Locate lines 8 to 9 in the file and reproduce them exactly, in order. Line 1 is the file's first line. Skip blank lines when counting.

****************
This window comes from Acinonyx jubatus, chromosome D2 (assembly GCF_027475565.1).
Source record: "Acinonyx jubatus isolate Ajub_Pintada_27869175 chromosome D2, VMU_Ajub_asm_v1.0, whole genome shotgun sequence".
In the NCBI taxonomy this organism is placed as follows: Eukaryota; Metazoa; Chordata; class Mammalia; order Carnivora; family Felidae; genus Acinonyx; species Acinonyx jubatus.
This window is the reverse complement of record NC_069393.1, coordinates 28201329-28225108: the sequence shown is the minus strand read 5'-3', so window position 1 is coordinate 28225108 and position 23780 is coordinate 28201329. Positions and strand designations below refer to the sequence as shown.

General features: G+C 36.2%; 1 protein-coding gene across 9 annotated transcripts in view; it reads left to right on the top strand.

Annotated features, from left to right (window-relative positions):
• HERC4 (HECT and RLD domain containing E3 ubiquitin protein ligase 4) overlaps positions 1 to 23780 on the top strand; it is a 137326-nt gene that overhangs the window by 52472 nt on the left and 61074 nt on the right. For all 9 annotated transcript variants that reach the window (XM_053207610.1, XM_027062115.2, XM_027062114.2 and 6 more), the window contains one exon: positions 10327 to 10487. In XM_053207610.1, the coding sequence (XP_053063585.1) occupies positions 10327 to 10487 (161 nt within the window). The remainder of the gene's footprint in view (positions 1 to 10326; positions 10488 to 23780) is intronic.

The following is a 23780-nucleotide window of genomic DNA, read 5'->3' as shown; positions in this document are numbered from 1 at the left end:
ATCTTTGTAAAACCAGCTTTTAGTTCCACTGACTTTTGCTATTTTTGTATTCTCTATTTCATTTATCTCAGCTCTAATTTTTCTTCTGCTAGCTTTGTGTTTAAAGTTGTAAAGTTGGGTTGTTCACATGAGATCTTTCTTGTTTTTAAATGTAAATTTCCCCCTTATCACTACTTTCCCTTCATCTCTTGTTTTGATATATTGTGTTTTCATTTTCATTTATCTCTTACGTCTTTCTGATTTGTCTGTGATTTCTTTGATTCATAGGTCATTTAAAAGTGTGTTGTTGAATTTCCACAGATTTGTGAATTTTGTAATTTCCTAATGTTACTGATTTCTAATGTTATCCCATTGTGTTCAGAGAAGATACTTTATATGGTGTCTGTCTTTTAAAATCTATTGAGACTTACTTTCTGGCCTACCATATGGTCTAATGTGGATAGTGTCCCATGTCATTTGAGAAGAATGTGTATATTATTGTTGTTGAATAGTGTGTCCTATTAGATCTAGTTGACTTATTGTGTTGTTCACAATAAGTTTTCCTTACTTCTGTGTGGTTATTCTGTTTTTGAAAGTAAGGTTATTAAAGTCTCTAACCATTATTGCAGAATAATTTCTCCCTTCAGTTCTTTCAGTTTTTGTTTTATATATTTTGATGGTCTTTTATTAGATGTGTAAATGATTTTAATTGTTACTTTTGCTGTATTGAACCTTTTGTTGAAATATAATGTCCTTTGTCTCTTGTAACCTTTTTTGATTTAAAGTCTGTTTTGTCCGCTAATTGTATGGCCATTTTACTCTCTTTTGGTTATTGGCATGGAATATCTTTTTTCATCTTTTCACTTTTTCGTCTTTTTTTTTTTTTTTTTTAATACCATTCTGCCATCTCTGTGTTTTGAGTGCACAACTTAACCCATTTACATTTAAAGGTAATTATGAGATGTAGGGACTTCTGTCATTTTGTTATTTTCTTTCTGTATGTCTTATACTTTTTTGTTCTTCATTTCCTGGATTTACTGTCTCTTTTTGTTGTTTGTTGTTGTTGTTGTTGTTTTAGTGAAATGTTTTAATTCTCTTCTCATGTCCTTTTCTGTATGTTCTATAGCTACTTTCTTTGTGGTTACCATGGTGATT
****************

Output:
The following is a 23780-nucleotide window of genomic DNA, read 5'->3' as shown; positions in this document are numbered from 1 at the left end:
ATCTTTGTAAAACCAGCTTTTAGTTCCACTGACTTTTGCTATTTTTGTATTCTCTATTTCATTTATCTCAGCTCTAATTTTTCTTCTGCTAGCTTTGTGTTTAAAGTTGTAAAGTTGGGTTGTTCACATGAGATCTTTCTTGTTTTTAAATGTAAATTTCCCCCTTATCACTACTTTCCCTTCATCTCTTGTTTTGATATATTGTGTTTTCATTTTCATTTATCTCTTACGTCTTTCTGATTTGTCTGTGATTTCTTTGATTCATAGGTCATTTAAAAGTGTGTTGTTGAATTTCCACAGATTTGTGAATTTTGTAATTTCCTAATGTTACTGATTTCTAATGTTATCCCATTGTGTTCAGAGAAGATACTTTATATGGTGTCTGTCTTTTAAAATCTATTGAGACTTACTTTCTGGCCTACCATATGGTCTAATGTGGATAGTGTCCCATGTCATTTGAGAAGAATGTGTATATTATTGTTGTTGAATAGTGTGTCCTATTAGATCTAGTTGACTTATTGTGTTGTTCACAATAAGTTTTCCTTACTTCTGTGTGGTTATTCTGTTTTTGAAAGTAAGGTTATTAAAGTCTCTAACCATTATTGCAGAATAATTTCTCCCTTCAGTTCTTTCAGTTTTTGTTTTATATATTTTGATGGTCTTTTATTAGATGTGTAAATGATTTTAATTGTTACTTTTGCTGTATTGAACCTTTTGTTGAAATATAATGTCCTTTGTCTCTTGTAACCTTTTTTGATTTAAAGTCTGTTTTGTCCGCTAATTGTATGGCCATTTTACTCTCTTTTGGTTATTGGCATGGAATATCTTTTTTCATCTTTTCACTTTTTCGTCTTTTTTTTTTTTTTTTTTAATACCATTCTGCCATCTCTGTGTTTTGAGTGCACAACTTAACCCATTTACATTTAAAGGTAATTATGAGATGTAGGGACTTCTGTCATTTTGTTATTTTCTTTCTGTATGTCTTATACTTTTTTGTTCTTCATTTCCTGGATTTACTGTCTCTTTTTGTTGTTTGTTGTTGTTGTTGTTGTTTTAGTGAAATGTTTTAATTCTCTTCTCATGTCCTTTTCTGTATGTTCTATAGCTACTTTCTTTGTGGTTACCATGGTGATT